Devastated Houston reels as Storm Harvey hits Louisiana

This article is more than 12 months old

HOUSTON Rescuers in Texas were racing against time yesterday to find survivors of Harvey's wrath and take them to safety, with Houston declaring a night-time curfew to head off looting as rains persisted and floodwaters continued to rise.

After the monster storm slammed onshore as a Category 4 hurricane last week, emergency teams were still struggling to reach stranded people in a massive round-the-clock rescue operation.

The midnight to 5am curfew went into effect on Tuesday to aid search efforts and thwart looting.

At least one bridge had crumbled, one levee had been breached and dams were at risk in the Lone Star State, where Harvey, now a tropical storm, has so far driven more than 8,000 people into emergency shelters.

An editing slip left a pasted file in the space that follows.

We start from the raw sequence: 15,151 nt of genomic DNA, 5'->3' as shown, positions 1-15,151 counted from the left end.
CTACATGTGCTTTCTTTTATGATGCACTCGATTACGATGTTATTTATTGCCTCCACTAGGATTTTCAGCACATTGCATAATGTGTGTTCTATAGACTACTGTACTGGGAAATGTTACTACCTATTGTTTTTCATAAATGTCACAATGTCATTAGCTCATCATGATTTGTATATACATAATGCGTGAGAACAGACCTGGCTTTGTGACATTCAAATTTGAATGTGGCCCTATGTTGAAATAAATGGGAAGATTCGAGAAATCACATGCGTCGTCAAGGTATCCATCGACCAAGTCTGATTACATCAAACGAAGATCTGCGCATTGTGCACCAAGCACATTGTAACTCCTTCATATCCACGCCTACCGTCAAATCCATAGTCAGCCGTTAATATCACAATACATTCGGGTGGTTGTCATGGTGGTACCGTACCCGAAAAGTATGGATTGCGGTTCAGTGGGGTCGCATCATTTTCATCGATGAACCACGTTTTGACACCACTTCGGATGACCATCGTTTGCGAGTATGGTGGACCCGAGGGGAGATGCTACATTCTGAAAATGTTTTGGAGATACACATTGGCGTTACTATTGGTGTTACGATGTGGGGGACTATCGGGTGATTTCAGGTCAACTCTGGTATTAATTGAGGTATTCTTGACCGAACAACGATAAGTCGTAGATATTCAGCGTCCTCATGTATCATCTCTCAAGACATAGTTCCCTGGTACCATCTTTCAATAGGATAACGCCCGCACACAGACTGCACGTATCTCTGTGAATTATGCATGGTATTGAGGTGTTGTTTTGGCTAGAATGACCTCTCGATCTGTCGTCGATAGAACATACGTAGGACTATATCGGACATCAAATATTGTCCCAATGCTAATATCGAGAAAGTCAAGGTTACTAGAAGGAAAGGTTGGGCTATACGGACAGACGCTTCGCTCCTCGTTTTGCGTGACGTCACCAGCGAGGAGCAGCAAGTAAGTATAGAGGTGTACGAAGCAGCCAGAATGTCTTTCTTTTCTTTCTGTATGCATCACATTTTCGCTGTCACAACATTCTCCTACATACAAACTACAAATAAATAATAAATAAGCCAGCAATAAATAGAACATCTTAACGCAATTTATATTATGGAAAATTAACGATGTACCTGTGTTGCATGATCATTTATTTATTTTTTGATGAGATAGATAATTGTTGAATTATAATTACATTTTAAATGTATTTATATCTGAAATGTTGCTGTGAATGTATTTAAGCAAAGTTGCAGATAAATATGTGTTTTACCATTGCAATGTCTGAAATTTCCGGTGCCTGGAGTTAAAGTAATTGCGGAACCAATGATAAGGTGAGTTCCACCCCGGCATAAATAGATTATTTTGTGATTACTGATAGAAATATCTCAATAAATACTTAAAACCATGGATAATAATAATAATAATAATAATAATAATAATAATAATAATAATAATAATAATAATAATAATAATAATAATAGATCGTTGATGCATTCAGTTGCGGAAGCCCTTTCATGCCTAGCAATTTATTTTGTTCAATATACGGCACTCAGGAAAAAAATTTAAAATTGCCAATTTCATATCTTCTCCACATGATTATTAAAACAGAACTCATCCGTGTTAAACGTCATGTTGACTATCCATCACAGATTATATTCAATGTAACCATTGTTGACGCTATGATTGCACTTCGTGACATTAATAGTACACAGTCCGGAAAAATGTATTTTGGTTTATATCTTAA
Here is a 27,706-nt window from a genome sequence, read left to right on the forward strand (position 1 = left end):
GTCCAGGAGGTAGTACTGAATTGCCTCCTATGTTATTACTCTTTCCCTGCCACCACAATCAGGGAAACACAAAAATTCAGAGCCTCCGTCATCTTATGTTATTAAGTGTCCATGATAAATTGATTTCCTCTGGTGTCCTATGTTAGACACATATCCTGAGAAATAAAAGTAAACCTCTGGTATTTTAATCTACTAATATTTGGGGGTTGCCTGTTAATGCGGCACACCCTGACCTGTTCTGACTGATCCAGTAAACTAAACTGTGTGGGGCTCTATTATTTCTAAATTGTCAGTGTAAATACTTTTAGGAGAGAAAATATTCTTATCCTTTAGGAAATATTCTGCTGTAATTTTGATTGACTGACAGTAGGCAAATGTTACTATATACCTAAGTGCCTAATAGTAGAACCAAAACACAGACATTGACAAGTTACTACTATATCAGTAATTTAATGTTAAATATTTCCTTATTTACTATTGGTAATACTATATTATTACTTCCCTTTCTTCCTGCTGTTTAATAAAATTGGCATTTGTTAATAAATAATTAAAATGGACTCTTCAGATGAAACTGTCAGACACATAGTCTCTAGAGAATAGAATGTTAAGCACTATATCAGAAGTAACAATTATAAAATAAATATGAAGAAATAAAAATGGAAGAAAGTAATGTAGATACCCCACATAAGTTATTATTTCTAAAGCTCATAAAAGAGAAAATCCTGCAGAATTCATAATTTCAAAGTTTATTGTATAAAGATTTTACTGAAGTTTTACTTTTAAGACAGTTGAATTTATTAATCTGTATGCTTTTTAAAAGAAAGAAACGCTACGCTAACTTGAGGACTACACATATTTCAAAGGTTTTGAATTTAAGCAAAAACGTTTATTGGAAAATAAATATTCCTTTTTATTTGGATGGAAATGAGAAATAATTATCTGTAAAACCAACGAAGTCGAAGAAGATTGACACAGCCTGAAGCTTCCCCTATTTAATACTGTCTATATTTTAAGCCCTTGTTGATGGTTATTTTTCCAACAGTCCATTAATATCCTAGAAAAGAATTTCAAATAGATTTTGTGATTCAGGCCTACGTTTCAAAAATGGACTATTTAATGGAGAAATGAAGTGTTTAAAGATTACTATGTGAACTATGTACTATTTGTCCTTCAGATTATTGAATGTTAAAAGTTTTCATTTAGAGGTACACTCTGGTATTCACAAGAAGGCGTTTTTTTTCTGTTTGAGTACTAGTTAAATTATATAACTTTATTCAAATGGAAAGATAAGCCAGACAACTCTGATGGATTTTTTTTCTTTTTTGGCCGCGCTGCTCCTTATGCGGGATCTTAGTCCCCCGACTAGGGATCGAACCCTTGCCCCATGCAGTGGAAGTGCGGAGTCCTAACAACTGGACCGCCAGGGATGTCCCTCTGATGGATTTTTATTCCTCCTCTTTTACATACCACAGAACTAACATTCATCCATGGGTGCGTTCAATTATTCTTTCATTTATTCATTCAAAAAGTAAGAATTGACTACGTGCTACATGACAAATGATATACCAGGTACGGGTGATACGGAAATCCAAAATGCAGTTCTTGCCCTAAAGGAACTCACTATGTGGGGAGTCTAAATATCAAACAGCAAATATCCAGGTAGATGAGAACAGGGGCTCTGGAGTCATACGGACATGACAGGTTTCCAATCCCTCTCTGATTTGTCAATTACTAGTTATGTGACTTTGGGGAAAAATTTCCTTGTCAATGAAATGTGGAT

With neighbouring Louisiana squarely in its path, Harvey made landfall again yesterday. Residents of low-lying New Orleans - which bore the brunt of Katrina's devastation in 2005 - are bracing for up to 25cm of rain.

Media reports indicated that the Texas death toll could have risen to 30.

A Houston police officer was confirmed the latest victim after the body of Mr Steve Perez, who went missing after reporting for duty on Sunday, was recovered by divers two days later.

Everywhere, the figures from the storm are staggering. The National Weather Service said over six million Texans have been impacted by 75cm or more of rain since Friday.

Residents living around a chemical plant were evacuated over fears that the chemicals at the facility, which produces organic peroxide, might react or cause an explosion.

The Nasa space flight centre in Houston said it was closing until Monday.

The National Weather Service tweeted that Harvey appears to have broken a US record for most rain from a single tropical cyclone, with nearly 132cm recorded in the town of Cedar Bayou.

"Recovery is a slow process," said Mr Brock Long of the Federal Emergency Management Agency. "We've got a long way to go." - AFP

donald trumpWeatherEnvironment